The United States has a special tax benefit for certain (but not all) income earned overseas. U.S. tax filers seeking to take advantage of this tax break must file a Form 2555 or 2555-EZ. Filers should learn how to plan properly for taking this foreign earned income exclusion (or housing exclusion) so they can take maximum benefit of this special tax break.
Individuals can easily find and print out Form 2555 from the IRS website. See the Resources section below for a link to the form. However, if you experience any problems with the link, there is a search box at the top of each Internal Revenue Service web page. Just search for “IRS Form 2555” to find it. You can then print it out and fill in this foreign earned income tax exclusion form. You can also find instructions for Form 2555 or 2555-EZ from the link below.
The Main Rule for Qualifying Under 2555
The thing you need to plan out when working overseas is to spend sufficient time to get the tax exclusion for foreign earned income. It is probably best to meet the physical presence test (330 days in a straight one-year period). Now, it does not actually matter when you leave because you can request a specific time extension that is directly related to your ability to qualify for the exemption under IRS Form 2555.
But the one thing you generally must do is stay for 330 days in a 365-day period. This is the basic rule for qualifying to use Form 2555 for the foreign tax exclusion (the physical presence test, which is very objective and just requires you to merely count the number of days you were in a foreign country over the qualifying one-year period). In other words, you cannot just go for a few months, quit and then come back and expect to get the exclusion. This tax break is for those who establish a tax home in another country, not someone who is taking a short trip and working for a few weeks during that trip.
If you have a job overseas for only a few days, weeks or months and quit or get fired, you are typically out of luck if you are forced to come back to the United States. However, as long as you stay in ANY foreign country or a combination of countries for 330 days in a 365-day period, then you can file Form 2555 with the IRS to get the tax exclusion.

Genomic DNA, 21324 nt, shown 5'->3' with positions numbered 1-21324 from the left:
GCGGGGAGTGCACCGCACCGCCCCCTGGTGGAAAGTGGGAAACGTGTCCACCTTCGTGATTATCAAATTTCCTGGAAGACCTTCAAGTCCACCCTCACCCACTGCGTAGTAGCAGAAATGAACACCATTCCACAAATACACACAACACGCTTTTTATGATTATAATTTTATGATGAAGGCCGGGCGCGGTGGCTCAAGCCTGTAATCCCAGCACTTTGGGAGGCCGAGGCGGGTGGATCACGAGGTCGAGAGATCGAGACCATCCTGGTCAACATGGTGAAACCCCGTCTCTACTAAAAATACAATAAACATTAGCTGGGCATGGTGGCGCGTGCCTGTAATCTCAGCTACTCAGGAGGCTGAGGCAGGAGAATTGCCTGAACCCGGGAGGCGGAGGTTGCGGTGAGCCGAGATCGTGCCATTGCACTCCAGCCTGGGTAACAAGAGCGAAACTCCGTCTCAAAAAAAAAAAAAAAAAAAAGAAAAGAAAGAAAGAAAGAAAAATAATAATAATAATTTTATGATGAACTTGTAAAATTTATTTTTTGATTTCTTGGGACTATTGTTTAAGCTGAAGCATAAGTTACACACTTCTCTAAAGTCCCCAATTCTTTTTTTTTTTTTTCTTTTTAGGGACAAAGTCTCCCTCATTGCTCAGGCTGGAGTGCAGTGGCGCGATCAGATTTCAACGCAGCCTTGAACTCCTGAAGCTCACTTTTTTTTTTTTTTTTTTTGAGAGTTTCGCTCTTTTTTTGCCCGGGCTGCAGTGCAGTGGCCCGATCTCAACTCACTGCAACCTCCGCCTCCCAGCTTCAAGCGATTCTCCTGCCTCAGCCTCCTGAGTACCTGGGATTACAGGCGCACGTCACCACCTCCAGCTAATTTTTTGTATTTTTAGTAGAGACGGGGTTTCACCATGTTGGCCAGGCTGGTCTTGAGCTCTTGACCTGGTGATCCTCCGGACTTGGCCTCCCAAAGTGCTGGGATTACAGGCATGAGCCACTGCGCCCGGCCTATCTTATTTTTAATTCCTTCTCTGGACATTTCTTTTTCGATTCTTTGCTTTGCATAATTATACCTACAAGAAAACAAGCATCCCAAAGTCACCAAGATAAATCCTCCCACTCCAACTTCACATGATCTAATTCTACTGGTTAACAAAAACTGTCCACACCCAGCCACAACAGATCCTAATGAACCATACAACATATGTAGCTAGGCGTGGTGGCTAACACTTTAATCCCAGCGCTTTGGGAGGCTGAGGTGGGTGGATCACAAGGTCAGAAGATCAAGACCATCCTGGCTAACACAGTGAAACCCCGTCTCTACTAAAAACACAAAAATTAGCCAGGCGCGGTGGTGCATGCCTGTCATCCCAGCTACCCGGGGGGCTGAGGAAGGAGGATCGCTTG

Access the form below. Most of it is self-explanatory, so there is no need to break it down for you. However, keep in mind that there is a maximum foreign income tax exclusion. This changes slightly every year. The maximum deduction is $91,500 for 2010.
However, that amount will be divided by the number of days in your tax year (Part VII of the 2555 form). This is generally not a problem so long as you do not get paid more than what would amount to a $91,500 salary over that year. So if you were in Japan and worked from June to December, you can still deduct all of that income on your IRS 1040 form so long as you did not earn more than approximately $40,000 over that period.
Follow the simple instructions on the form to report your exclusion on your 1040 form. Make sure you use the parentheses on the Form 1040 that it is a negative amount, meaning that you subtract it from your total income. In other words, you need to report your total income in the usual place on your 1040. But you then put your excludable foreign-earned income in parentheses in the currently appropriate block to show that you are subtracting that amount from your gross income.
Note: The housing deduction is taken by some overseas filers. That is beyond the scope of this particular article. Refer to the 2555 instructions for more details on that housing deduction.
IRS Form 2555
IRS Form 2555-EZ
IRS Form 2555 Instructions
IRS Form 2555-EZ Instructions